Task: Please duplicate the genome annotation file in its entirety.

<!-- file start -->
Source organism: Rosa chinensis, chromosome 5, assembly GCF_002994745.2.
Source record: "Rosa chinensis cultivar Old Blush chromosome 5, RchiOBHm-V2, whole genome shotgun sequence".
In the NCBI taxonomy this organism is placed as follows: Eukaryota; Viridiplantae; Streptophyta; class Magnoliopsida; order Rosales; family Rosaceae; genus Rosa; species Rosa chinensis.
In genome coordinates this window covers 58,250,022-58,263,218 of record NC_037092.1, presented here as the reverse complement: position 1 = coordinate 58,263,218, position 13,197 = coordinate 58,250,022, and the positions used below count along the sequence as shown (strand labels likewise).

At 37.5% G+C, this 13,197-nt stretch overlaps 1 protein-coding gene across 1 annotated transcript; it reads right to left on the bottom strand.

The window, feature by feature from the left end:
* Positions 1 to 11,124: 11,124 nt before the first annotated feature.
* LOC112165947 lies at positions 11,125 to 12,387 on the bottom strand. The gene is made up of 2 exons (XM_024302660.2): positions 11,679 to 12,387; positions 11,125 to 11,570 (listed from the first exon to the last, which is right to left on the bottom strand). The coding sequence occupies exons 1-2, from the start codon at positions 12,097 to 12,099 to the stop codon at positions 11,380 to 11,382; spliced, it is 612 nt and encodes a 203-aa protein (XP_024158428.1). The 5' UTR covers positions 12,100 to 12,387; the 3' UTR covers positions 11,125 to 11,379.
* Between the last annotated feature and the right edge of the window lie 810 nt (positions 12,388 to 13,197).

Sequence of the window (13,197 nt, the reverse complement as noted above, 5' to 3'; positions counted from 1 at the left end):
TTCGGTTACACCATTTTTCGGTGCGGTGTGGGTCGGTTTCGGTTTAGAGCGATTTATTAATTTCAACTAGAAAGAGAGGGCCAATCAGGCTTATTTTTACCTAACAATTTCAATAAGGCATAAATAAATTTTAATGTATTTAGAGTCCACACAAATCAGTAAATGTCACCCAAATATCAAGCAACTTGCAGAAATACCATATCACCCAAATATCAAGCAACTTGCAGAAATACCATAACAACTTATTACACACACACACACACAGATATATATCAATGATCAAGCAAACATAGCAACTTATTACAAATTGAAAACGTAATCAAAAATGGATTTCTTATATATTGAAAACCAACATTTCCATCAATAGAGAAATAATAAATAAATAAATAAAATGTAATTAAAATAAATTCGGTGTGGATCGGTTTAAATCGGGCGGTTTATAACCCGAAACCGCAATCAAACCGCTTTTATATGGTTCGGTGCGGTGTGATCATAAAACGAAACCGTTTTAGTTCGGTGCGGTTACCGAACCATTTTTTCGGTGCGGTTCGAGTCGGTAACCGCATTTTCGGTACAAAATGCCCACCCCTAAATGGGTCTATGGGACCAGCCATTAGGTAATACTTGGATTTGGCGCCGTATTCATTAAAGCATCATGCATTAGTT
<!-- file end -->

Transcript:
Source organism: Rosa chinensis, chromosome 5, assembly GCF_002994745.2.
Source record: "Rosa chinensis cultivar Old Blush chromosome 5, RchiOBHm-V2, whole genome shotgun sequence".
In the NCBI taxonomy this organism is placed as follows: Eukaryota; Viridiplantae; Streptophyta; class Magnoliopsida; order Rosales; family Rosaceae; genus Rosa; species Rosa chinensis.
In genome coordinates this window covers 58,250,022-58,263,218 of record NC_037092.1, presented here as the reverse complement: position 1 = coordinate 58,263,218, position 13,197 = coordinate 58,250,022, and the positions used below count along the sequence as shown (strand labels likewise).

At 37.5% G+C, this 13,197-nt stretch overlaps 1 protein-coding gene across 1 annotated transcript; it reads right to left on the bottom strand.

The window, feature by feature from the left end:
* Positions 1 to 11,124: 11,124 nt before the first annotated feature.
* LOC112165947 lies at positions 11,125 to 12,387 on the bottom strand. The gene is made up of 2 exons (XM_024302660.2): positions 11,679 to 12,387; positions 11,125 to 11,570 (listed from the first exon to the last, which is right to left on the bottom strand). The coding sequence occupies exons 1-2, from the start codon at positions 12,097 to 12,099 to the stop codon at positions 11,380 to 11,382; spliced, it is 612 nt and encodes a 203-aa protein (XP_024158428.1). The 5' UTR covers positions 12,100 to 12,387; the 3' UTR covers positions 11,125 to 11,379.
* Between the last annotated feature and the right edge of the window lie 810 nt (positions 12,388 to 13,197).

Sequence of the window (13,197 nt, the reverse complement as noted above, 5' to 3'; positions counted from 1 at the left end):
TTCGGTTACACCATTTTTCGGTGCGGTGTGGGTCGGTTTCGGTTTAGAGCGATTTATTAATTTCAACTAGAAAGAGAGGGCCAATCAGGCTTATTTTTACCTAACAATTTCAATAAGGCATAAATAAATTTTAATGTATTTAGAGTCCACACAAATCAGTAAATGTCACCCAAATATCAAGCAACTTGCAGAAATACCATATCACCCAAATATCAAGCAACTTGCAGAAATACCATAACAACTTATTACACACACACACACACAGATATATATCAATGATCAAGCAAACATAGCAACTTATTACAAATTGAAAACGTAATCAAAAATGGATTTCTTATATATTGAAAACCAACATTTCCATCAATAGAGAAATAATAAATAAATAAATAAAATGTAATTAAAATAAATTCGGTGTGGATCGGTTTAAATCGGGCGGTTTATAACCCGAAACCGCAATCAAACCGCTTTTATATGGTTCGGTGCGGTGTGATCATAAAACGAAACCGTTTTAGTTCGGTGCGGTTACCGAACCATTTTTTCGGTGCGGTTCGAGTCGGTAACCGCATTTTCGGTACAAAATGCCCACCCCTAAATGGGTCTATGGGACCAGCCATTAGGTAATACTTGGATTTGGCGCCGTATTCATTAAAGCATCATGCATTAGTT